Serbia's newly elected parliament has overwhelmingly voted against a UN plan on the future of its breakaway province of Kosovo as a violation of the country's territorial integrity.
After a lengthy debate, 225 of 244 deputies present at the session voted to adopt the outgoing government's resolution condemning UN envoy Martti Ahtisaari's proposal for the future status of Kosovo. Fifteen deputies were against the resolution while the others abstained from voting.
Voting for the resolution, the parliament also adopted a platform for Belgrade's position in final talks starting next week on Kosovo, the southern Serbian province with an ethnic Albanian majority impatient for independence. The parliament also verified a mandate for Belgrade's negotiating team, expected to meet for talks with Pristina representatives and UN officials next week in Vienna.
Ahtisaari presented his plan to Belgrade and Pristina on Feb. 2, after almost a year of fruitless negotiations between the two sides. The plan, which avoids the word independence but offers Kosovo self-governance and the right to join international organizations, has been welcomed by the province's ethnic Albanian leaders.
Violating international law?
The Serbian resolution says, however, that it "violates basic principles of international law as it does not respect the sovereignty and territorial integrity of Serbia."
Analyst Cedomir Antic however warned that such principles in the resolution were "senseless" as Serbia's team would take part in UN-led talks in Vienna.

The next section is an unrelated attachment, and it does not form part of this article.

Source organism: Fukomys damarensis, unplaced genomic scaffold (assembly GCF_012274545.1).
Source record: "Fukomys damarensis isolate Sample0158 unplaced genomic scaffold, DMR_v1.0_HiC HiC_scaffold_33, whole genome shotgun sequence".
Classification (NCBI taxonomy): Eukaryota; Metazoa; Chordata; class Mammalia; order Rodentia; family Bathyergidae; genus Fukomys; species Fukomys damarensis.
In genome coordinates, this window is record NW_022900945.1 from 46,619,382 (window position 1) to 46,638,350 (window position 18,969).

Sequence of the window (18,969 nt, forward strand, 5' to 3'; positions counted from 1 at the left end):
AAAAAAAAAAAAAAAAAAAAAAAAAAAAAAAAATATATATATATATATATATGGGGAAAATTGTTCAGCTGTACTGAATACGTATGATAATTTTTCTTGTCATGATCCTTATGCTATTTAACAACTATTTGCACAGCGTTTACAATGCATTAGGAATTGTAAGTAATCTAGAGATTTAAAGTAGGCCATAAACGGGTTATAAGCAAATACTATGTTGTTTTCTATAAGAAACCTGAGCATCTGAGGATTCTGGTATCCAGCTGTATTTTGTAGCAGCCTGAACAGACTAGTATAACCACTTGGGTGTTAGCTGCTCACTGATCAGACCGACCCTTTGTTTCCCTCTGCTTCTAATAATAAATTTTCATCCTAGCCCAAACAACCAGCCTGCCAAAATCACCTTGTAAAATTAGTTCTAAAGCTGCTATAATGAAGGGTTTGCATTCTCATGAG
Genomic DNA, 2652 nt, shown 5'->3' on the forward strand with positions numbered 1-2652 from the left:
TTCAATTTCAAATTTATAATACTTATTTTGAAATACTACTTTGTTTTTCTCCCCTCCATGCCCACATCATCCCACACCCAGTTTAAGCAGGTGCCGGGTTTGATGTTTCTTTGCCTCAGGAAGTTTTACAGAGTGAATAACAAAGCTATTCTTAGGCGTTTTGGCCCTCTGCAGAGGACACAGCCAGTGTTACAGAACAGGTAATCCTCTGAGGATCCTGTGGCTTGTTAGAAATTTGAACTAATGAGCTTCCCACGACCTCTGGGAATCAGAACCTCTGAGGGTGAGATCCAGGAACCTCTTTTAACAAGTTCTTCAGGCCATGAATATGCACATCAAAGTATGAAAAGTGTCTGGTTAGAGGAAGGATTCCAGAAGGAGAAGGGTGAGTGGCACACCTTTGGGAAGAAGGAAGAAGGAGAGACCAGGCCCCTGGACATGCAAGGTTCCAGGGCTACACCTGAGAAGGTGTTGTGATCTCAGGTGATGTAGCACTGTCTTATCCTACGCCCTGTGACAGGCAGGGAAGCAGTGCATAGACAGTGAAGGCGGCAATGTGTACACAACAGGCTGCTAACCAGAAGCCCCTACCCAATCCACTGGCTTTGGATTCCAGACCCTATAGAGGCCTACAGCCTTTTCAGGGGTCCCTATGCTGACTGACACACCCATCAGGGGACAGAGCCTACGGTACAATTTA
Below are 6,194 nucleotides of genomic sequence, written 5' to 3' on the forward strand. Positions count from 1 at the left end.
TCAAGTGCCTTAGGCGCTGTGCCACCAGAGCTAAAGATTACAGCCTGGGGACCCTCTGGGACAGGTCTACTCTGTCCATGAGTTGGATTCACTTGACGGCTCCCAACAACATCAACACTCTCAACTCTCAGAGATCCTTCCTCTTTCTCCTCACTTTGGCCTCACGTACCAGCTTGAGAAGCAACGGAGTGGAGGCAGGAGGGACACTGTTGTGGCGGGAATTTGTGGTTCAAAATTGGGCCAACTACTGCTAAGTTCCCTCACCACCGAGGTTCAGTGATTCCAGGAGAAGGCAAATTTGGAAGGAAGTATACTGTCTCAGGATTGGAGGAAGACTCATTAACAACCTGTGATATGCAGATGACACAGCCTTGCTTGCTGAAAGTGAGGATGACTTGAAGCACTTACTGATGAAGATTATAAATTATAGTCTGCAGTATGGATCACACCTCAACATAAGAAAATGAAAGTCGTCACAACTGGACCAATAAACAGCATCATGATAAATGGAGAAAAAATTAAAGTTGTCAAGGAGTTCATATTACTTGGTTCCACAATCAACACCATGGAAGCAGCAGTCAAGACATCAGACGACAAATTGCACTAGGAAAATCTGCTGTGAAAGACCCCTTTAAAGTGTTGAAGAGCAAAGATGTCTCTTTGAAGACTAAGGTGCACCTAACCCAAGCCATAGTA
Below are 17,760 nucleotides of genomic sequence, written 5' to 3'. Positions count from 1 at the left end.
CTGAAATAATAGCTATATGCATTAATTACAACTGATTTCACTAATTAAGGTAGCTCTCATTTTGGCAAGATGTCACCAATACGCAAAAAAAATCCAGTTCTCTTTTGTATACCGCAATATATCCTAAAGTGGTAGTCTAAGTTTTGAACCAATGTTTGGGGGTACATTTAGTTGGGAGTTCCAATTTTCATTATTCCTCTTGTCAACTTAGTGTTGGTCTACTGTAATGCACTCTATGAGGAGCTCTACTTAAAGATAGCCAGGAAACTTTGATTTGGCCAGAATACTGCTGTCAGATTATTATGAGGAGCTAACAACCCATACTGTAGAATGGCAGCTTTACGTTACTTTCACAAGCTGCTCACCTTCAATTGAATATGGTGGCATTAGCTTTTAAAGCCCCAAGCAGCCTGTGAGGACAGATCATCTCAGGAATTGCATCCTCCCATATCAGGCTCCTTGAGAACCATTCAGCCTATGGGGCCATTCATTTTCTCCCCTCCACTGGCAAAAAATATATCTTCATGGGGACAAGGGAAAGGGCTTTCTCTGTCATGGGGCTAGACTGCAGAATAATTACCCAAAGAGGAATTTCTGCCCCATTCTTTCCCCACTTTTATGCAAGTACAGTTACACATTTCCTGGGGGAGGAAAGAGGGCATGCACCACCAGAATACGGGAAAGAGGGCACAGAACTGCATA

"Both the authorities and the opposition actually do not want to share responsibility and guilt for everything that has happened in Kosovo," Antic told private B92 television.
During the debate, speaker after speaker addressed the assembly in a notably solemn session about the province that Serbs consider their country's historic heartland.
Defending the motherland
"To accept this proposal ... would be contrary to the constitution," said Serbian President Boris Tadic, who has already admitted the plan paves the way for Kosovo's independence. But Tadic said he was "convinced that Serbia should participate in the Vienna talks," despite Belgrade's opposition to Ahtisaari's plan.
"This is not the Serbia of Milosevic," said Bozidar Djelic, prime ministerial candidate of Tadic's Democratic Party, according to Reuters news service. "We want Serbia to be part of the European Union, part of the world. But we cannot do anything else but defend the unity of our motherland, in particular Kosovo."
Fear of violence
Kosovo has been managed by a UN mission since mid-1999, when three months of bombing by NATO ended a crackdown by Serbian forces loyal to then president Slobodan Milosevic on the province's ethnic Albanians.
The resolution, which was proposed by the outgoing government of moderate nationalist Prime Minister Vojislav Kostunica, sought Kosovo negotiations "without pressure and artificially imposed deadlines."
Serbia, which lost four wars in the 1990s, is clinging to the hope that its traditional ally Russia will use its veto to block any UN Security Council resolution on Kosovo's independence.
Ahtisaari has said he expects Kosovo's status to be settled well before the end of June, despite delays caused by the Serbian elections and a referendum on a constitution that declares Kosovo an "integral" part of the country. The international community fears any further delays could spark violence in the province.
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